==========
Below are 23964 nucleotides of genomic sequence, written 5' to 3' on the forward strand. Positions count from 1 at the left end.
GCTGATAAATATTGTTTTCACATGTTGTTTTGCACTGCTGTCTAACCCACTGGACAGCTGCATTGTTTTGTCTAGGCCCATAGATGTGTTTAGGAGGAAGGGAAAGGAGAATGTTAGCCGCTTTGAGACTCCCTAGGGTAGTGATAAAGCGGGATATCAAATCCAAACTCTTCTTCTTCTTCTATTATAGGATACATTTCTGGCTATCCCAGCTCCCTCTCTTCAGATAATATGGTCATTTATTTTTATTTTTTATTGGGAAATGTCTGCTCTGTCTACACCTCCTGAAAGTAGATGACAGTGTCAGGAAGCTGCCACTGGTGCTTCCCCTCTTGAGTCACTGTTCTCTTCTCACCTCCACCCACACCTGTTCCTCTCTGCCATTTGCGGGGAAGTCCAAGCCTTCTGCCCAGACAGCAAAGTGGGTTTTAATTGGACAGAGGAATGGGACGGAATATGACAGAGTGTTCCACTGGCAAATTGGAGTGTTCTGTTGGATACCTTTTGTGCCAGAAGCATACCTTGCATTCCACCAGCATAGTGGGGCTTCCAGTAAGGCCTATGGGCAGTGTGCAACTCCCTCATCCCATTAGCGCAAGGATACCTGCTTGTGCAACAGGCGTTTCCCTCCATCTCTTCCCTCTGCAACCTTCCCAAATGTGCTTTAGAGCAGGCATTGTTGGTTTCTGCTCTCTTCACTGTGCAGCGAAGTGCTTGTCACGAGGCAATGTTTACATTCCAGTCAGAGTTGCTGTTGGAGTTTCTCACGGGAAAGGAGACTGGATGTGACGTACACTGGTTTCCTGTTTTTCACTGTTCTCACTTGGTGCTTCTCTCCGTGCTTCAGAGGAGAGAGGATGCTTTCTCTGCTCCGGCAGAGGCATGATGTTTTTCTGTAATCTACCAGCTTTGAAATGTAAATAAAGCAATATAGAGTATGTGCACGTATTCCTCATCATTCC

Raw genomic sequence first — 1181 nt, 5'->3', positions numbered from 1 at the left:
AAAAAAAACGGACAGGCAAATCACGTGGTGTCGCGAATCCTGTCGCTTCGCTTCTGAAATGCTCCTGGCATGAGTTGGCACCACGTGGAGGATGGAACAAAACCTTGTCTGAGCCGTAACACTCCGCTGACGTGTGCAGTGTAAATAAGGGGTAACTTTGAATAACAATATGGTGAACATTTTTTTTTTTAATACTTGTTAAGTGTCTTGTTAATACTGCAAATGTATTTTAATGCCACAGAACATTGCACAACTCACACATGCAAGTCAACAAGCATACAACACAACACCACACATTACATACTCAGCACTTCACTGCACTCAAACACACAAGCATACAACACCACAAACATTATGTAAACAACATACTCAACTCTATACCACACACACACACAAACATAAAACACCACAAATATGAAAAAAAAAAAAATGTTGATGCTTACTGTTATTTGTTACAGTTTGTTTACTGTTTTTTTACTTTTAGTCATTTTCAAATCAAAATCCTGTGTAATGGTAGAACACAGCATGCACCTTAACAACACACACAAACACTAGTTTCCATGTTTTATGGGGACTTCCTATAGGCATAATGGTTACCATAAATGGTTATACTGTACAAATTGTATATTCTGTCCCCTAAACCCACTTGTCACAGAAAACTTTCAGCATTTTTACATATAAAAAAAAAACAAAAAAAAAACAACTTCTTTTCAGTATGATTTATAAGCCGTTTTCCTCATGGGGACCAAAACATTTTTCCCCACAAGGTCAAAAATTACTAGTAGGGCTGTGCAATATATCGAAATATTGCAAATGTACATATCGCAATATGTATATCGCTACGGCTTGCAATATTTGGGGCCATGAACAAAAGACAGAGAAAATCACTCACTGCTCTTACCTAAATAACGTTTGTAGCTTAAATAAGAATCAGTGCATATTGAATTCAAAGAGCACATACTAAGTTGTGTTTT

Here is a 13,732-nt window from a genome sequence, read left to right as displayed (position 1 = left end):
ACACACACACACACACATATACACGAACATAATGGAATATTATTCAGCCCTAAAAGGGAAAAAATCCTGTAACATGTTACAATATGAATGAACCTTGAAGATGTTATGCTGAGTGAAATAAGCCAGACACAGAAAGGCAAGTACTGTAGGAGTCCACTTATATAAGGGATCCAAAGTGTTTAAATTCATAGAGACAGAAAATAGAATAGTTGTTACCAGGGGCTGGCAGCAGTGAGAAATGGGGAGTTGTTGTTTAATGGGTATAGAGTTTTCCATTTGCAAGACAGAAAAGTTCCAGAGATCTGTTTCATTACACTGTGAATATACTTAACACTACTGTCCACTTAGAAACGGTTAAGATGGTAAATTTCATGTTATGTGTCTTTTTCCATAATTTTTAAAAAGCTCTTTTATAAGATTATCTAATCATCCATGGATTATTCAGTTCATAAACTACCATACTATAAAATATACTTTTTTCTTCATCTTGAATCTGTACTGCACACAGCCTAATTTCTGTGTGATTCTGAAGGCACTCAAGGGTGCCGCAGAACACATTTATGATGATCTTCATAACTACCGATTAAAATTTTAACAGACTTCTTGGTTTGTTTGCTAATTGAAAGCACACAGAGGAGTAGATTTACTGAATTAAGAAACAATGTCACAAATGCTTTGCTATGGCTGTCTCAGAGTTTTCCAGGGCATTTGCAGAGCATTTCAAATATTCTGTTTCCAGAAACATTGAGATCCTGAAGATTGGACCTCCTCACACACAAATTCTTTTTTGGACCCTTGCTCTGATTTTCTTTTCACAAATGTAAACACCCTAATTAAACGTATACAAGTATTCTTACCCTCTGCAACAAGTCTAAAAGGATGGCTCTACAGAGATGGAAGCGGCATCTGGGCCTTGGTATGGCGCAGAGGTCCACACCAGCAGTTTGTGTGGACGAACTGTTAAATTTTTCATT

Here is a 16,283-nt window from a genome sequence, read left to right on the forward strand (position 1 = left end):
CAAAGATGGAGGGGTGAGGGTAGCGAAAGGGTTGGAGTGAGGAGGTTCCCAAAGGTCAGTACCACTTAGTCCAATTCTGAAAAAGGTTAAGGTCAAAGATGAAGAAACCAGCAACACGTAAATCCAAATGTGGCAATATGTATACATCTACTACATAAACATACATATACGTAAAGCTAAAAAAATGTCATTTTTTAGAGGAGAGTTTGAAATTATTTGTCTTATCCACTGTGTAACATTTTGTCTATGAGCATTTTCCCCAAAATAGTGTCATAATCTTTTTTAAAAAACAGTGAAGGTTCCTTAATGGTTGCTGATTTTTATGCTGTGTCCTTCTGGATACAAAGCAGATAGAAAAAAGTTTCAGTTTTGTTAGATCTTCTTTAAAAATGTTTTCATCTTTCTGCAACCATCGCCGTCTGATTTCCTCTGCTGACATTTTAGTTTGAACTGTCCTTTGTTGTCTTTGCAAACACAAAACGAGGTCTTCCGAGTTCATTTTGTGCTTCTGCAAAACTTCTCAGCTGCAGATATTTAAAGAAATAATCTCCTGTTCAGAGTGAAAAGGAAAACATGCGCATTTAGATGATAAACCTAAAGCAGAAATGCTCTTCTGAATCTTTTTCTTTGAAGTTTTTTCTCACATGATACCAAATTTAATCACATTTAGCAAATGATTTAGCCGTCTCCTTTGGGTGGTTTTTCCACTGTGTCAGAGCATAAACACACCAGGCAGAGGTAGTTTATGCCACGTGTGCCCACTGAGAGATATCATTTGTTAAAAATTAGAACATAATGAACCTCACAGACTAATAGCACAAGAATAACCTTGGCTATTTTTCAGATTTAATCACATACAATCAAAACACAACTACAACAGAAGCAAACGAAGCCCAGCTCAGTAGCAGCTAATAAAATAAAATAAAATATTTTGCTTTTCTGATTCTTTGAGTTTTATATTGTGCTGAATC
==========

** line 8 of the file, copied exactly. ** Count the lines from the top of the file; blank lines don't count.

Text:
CAAAGATGGAGGGGTGAGGGTAGCGAAAGGGTTGGAGTGAGGAGGTTCCCAAAGGTCAGTACCACTTAGTCCAATTCTGAAAAAGGTTAAGGTCAAAGATGAAGAAACCAGCAACACGTAAATCCAAATGTGGCAATATGTATACATCTACTACATAAACATACATATACGTAAAGCTAAAAAAATGTCATTTTTTAGAGGAGAGTTTGAAATTATTTGTCTTATCCACTGTGTAACATTTTGTCTATGAGCATTTTCCCCAAAATAGTGTCATAATCTTTTTTAAAAAACAGTGAAGGTTCCTTAATGGTTGCTGATTTTTATGCTGTGTCCTTCTGGATACAAAGCAGATAGAAAAAAGTTTCAGTTTTGTTAGATCTTCTTTAAAAATGTTTTCATCTTTCTGCAACCATCGCCGTCTGATTTCCTCTGCTGACATTTTAGTTTGAACTGTCCTTTGTTGTCTTTGCAAACACAAAACGAGGTCTTCCGAGTTCATTTTGTGCTTCTGCAAAACTTCTCAGCTGCAGATATTTAAAGAAATAATCTCCTGTTCAGAGTGAAAAGGAAAACATGCGCATTTAGATGATAAACCTAAAGCAGAAATGCTCTTCTGAATCTTTTTCTTTGAAGTTTTTTCTCACATGATACCAAATTTAATCACATTTAGCAAATGATTTAGCCGTCTCCTTTGGGTGGTTTTTCCACTGTGTCAGAGCATAAACACACCAGGCAGAGGTAGTTTATGCCACGTGTGCCCACTGAGAGATATCATTTGTTAAAAATTAGAACATAATGAACCTCACAGACTAATAGCACAAGAATAACCTTGGCTATTTTTCAGATTTAATCACATACAATCAAAACACAACTACAACAGAAGCAAACGAAGCCCAGCTCAGTAGCAGCTAATAAAATAAAATAAAATATTTTGCTTTTCTGATTCTTTGAGTTTTATATTGTGCTGAATC